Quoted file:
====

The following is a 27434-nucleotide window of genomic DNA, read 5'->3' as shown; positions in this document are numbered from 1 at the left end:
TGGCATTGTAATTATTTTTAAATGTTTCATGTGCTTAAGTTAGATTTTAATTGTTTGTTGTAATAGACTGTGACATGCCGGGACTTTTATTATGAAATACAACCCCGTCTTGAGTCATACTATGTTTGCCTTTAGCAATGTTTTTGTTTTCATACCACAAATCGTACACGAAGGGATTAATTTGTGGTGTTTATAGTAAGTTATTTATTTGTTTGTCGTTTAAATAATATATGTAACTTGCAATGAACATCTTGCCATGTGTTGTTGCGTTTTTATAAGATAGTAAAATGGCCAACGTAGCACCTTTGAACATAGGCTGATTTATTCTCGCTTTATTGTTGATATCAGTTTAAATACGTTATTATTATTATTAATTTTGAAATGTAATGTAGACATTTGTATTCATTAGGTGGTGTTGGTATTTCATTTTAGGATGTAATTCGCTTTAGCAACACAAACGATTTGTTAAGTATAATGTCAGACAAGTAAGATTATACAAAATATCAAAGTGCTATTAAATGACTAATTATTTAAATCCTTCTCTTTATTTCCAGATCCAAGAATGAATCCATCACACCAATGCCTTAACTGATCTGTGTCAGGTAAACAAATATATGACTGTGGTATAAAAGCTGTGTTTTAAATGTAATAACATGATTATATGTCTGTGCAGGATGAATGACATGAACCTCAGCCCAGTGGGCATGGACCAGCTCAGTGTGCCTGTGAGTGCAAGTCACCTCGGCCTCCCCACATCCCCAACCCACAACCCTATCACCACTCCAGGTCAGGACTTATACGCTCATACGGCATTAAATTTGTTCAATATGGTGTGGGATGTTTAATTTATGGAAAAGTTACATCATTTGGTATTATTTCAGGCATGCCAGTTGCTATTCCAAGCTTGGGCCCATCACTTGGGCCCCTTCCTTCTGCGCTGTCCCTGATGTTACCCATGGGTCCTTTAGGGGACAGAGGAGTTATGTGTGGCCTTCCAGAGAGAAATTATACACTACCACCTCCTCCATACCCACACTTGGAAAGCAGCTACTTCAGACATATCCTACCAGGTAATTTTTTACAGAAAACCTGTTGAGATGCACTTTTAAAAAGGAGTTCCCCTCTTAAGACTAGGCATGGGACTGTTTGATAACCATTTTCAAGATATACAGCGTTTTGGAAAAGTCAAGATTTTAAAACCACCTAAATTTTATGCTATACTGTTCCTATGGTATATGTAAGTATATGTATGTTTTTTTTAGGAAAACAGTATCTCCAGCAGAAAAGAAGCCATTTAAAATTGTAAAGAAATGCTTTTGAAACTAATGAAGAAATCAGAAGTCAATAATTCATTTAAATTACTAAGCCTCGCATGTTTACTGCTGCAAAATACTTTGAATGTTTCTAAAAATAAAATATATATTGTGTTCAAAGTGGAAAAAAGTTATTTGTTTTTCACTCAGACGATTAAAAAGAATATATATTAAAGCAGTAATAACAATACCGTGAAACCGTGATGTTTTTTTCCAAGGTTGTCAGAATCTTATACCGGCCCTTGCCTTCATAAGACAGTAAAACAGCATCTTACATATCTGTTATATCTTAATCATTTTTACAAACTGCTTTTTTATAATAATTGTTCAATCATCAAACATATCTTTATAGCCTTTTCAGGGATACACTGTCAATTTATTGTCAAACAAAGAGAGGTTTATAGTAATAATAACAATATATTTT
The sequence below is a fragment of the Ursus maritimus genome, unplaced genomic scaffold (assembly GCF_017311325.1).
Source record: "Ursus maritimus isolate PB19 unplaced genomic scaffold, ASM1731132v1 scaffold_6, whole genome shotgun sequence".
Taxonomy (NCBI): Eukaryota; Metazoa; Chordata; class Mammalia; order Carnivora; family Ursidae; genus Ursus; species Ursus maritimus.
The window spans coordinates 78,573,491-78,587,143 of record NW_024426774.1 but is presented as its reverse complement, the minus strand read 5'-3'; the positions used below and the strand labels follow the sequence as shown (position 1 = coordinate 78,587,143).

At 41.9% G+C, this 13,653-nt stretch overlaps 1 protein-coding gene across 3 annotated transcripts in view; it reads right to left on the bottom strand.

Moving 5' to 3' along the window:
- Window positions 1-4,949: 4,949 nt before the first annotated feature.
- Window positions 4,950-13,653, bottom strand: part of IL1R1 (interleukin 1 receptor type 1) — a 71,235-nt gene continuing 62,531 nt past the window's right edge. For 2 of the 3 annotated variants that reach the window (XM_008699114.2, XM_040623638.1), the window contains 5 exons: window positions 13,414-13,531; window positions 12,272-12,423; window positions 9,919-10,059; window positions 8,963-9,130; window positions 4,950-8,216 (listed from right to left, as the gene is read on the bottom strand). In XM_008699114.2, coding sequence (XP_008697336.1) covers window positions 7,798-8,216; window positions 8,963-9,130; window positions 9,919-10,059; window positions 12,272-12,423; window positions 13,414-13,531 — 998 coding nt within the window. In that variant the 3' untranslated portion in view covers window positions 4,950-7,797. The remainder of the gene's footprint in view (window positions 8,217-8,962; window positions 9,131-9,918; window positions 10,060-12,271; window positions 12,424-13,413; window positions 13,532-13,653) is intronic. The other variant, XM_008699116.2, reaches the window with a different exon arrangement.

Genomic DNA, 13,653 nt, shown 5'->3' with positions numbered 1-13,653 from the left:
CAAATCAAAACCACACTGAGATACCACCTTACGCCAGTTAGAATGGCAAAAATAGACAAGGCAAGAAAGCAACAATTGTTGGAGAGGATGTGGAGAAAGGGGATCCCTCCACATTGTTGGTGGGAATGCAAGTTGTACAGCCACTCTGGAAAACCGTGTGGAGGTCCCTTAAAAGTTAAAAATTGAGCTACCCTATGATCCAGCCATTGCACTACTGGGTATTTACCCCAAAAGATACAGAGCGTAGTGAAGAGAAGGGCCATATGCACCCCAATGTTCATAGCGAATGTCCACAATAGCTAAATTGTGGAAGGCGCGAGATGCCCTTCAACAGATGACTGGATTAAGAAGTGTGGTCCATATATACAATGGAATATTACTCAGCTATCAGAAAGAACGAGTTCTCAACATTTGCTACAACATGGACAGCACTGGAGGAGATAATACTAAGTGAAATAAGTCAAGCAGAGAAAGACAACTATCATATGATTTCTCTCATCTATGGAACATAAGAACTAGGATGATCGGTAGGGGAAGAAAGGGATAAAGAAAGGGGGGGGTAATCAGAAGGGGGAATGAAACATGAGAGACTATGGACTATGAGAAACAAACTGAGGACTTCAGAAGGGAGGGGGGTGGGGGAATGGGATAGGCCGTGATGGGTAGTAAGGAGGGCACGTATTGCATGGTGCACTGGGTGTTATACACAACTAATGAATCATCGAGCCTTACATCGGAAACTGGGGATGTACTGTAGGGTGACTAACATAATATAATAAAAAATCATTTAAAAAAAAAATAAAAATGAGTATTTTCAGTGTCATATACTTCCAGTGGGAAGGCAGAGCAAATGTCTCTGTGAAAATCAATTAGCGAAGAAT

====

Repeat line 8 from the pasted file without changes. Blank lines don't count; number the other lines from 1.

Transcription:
Moving 5' to 3' along the window: